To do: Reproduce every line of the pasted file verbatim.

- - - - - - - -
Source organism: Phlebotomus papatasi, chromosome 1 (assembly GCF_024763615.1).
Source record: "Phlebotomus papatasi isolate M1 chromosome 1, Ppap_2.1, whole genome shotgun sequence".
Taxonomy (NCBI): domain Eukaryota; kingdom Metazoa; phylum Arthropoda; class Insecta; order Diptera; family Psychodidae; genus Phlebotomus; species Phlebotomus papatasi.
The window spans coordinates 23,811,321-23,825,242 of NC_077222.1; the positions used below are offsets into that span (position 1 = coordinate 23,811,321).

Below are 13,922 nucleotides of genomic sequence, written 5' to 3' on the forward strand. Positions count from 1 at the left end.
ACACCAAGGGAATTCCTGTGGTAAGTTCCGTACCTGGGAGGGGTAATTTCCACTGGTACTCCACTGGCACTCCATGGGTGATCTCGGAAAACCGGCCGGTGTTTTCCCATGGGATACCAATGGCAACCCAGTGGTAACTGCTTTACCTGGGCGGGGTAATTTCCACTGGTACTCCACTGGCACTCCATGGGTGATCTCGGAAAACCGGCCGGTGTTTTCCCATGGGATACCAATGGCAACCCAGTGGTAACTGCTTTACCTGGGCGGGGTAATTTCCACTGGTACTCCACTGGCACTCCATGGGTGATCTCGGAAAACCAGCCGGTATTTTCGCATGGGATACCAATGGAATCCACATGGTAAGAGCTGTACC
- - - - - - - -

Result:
Source organism: Phlebotomus papatasi, chromosome 1 (assembly GCF_024763615.1).
Source record: "Phlebotomus papatasi isolate M1 chromosome 1, Ppap_2.1, whole genome shotgun sequence".
Taxonomy (NCBI): domain Eukaryota; kingdom Metazoa; phylum Arthropoda; class Insecta; order Diptera; family Psychodidae; genus Phlebotomus; species Phlebotomus papatasi.
The window spans coordinates 23,811,321-23,825,242 of NC_077222.1; the positions used below are offsets into that span (position 1 = coordinate 23,811,321).

Below are 13,922 nucleotides of genomic sequence, written 5' to 3' on the forward strand. Positions count from 1 at the left end.
ACACCAAGGGAATTCCTGTGGTAAGTTCCGTACCTGGGAGGGGTAATTTCCACTGGTACTCCACTGGCACTCCATGGGTGATCTCGGAAAACCGGCCGGTGTTTTCCCATGGGATACCAATGGCAACCCAGTGGTAACTGCTTTACCTGGGCGGGGTAATTTCCACTGGTACTCCACTGGCACTCCATGGGTGATCTCGGAAAACCGGCCGGTGTTTTCCCATGGGATACCAATGGCAACCCAGTGGTAACTGCTTTACCTGGGCGGGGTAATTTCCACTGGTACTCCACTGGCACTCCATGGGTGATCTCGGAAAACCAGCCGGTATTTTCGCATGGGATACCAATGGAATCCACATGGTAAGAGCTGTACC